Cornwall Design Fair – 16-18 August 2013
This year was the 8th Design Fair in Cornwall and the 4th at the beautiful grounds of Trereife House. Set up in 2008 by Hidden Art Cornwall which was run by University College Falmouth, the Fair has come of age whilst still being true to its roots.
For the second year running I stayed at Trereife House invited by le Grice Family – in the Southey Room. Trereife House is the home of the Le Grice family since 1798 and steeped in history.
As last year I arrived by train from London on the Saturday in the afternoon and left again on Sunday afternoon. Whilst it was still drizzling when I arrived on the Saturday it was glorious on the Sunday, which made the fair really come to life. After my full English breakfast on Sunday morning I started my day with enjoying the sun outside the cafe and soaking in the atmosphere.
The Fair is still true to its origins, a celebration of the quality and diversity of contemporary design in historic surroundings. This makes the fair even more special and makes it into such a relaxed atmosphere both for exhibitors as well as visitors.
There was a lot to do at the Fair, from viewing and purchasing lovely and unique work, to listening to the great music of Gwelhellin whilst eating Cornish burgers or Cornish hotpot washed away by beer, elderflower or great coffee.
There were different workshops for children and adults alike – hat making and clay, and for those interested in following a career as a designer, Cornwall College and Falmouth University offered further information as well as showcasing some of the students’ work.
The Curated exhibition as in past years presented contemporary design in an unusual setting in the historic rooms of the ancient Manor House, Trereife House. The exhibition was stunning this year and the selected work blended in incredibly well with the treasures and artwork at Trereife House.
Whilst initially the Design Fair was mostly targeting Cornish designers and makers, this year there was a large influx of designers from other parts of the UK, including Yorkshire and London. But at the same time there was still a good contingent from Cornwall, not only from existing designers, but also those just starting out.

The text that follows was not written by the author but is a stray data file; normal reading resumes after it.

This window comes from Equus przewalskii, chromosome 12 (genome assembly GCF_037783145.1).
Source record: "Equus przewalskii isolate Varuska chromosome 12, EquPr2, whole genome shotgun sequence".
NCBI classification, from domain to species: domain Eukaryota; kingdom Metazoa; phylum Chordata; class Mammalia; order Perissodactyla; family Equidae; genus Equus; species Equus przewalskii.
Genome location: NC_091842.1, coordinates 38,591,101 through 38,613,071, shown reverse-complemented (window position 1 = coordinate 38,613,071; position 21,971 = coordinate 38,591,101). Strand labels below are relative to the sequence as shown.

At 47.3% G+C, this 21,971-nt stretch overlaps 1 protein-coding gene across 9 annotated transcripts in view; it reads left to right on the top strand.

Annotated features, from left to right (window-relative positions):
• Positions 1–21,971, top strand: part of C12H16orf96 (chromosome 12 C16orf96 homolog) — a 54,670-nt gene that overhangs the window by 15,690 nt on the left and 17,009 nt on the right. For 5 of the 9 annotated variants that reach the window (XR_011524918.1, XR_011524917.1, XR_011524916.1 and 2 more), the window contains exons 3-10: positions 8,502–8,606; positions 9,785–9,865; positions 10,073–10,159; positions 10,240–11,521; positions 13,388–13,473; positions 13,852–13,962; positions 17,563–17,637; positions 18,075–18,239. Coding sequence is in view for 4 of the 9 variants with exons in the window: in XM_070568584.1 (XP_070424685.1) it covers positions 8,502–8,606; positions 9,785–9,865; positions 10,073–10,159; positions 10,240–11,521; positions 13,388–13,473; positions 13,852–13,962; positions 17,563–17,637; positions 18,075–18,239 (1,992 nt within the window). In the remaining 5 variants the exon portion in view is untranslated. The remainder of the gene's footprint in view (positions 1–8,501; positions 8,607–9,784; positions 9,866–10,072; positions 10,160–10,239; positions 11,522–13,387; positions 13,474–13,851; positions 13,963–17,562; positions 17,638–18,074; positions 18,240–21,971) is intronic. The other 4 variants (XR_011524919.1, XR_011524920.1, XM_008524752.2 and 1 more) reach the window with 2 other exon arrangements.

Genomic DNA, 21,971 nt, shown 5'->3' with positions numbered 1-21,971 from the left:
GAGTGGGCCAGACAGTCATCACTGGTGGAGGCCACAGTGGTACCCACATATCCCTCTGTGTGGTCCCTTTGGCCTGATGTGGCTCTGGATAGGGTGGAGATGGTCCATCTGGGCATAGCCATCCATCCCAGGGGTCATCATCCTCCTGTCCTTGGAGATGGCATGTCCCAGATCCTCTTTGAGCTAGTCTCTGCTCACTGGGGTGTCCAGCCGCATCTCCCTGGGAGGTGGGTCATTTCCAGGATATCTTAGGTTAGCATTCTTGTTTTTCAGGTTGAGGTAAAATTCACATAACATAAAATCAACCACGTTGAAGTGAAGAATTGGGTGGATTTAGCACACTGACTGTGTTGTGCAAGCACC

There were some great new products – and interesting to see that these days you have to come to Cornwall to see new and exciting work from new and established designers.
Here are some of my favourites.
Ingenious chopping board, that enables you to put the chopped vegetables, etc straight in the pan.
Lovely domesticware with a history that doesn’t look out in place with the antiques in Trereife House.
Driftwood wooden surfing boards come in all shapes and sizes from small to large.
Crystalline ceramics – handthrown in porcelain. Crystalline glaze encourages glazes to run and the effects are stunning when cooling rapidly making each piece unique. It didn’t look out in tune in the House.
Lovely original knitted accessories, great hats!
Lynne uses colourful lightweight metals, such as titanium and anodised aluminium.
Peet Leather Textiles
The hats are made from 100% recycled materials using a special method of felt construction. A lovely collection of hats for all occasions. Handstitched and felted hats
Lovely glassware from Rosie Sutcliffe, awarded the Guild of Ten Award for Innovation.
I also love Poppy Treffry’s work, who has been a Hidden Art Cornwall member since it started.
Lizzy Houghton was a Hidden Art member and now is permanently based in Cornwall. She works with felt.
The delicate work of Amy Cooper, porcelain lighting, inspired by the world under the sea.
London-based Lorna Syson, who takes her inspiration from the British outdoors.
Lovely elegant silverware. I particularly liked the silver candlesticks that can be put into different combinations depending on the occasion and table.
In all a very enjoyable weekend, a great place to relax and I look forward to the fair next year.
And this was my sea view in Penzance when about to board the train. Till next year.